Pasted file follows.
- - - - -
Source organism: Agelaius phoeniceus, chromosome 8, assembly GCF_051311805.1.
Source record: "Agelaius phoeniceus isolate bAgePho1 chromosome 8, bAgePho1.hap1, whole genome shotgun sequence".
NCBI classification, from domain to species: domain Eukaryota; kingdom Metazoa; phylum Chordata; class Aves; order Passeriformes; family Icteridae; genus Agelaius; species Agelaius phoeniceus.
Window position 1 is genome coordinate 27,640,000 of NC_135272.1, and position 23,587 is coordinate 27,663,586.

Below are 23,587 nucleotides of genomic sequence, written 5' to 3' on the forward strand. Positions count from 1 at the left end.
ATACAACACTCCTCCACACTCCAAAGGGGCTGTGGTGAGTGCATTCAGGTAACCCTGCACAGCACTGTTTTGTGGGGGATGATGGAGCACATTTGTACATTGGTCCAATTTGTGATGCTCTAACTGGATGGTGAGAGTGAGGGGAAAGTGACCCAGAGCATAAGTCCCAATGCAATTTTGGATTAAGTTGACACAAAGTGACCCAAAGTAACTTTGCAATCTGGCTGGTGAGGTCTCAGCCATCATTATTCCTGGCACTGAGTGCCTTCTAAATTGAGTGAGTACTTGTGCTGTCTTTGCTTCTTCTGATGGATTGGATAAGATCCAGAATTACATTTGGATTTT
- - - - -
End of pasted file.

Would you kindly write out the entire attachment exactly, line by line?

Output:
Source organism: Agelaius phoeniceus, chromosome 8, assembly GCF_051311805.1.
Source record: "Agelaius phoeniceus isolate bAgePho1 chromosome 8, bAgePho1.hap1, whole genome shotgun sequence".
NCBI classification, from domain to species: domain Eukaryota; kingdom Metazoa; phylum Chordata; class Aves; order Passeriformes; family Icteridae; genus Agelaius; species Agelaius phoeniceus.
Window position 1 is genome coordinate 27,640,000 of NC_135272.1, and position 23,587 is coordinate 27,663,586.

Below are 23,587 nucleotides of genomic sequence, written 5' to 3' on the forward strand. Positions count from 1 at the left end.
ATACAACACTCCTCCACACTCCAAAGGGGCTGTGGTGAGTGCATTCAGGTAACCCTGCACAGCACTGTTTTGTGGGGGATGATGGAGCACATTTGTACATTGGTCCAATTTGTGATGCTCTAACTGGATGGTGAGAGTGAGGGGAAAGTGACCCAGAGCATAAGTCCCAATGCAATTTTGGATTAAGTTGACACAAAGTGACCCAAAGTAACTTTGCAATCTGGCTGGTGAGGTCTCAGCCATCATTATTCCTGGCACTGAGTGCCTTCTAAATTGAGTGAGTACTTGTGCTGTCTTTGCTTCTTCTGATGGATTGGATAAGATCCAGAATTACATTTGGATTTT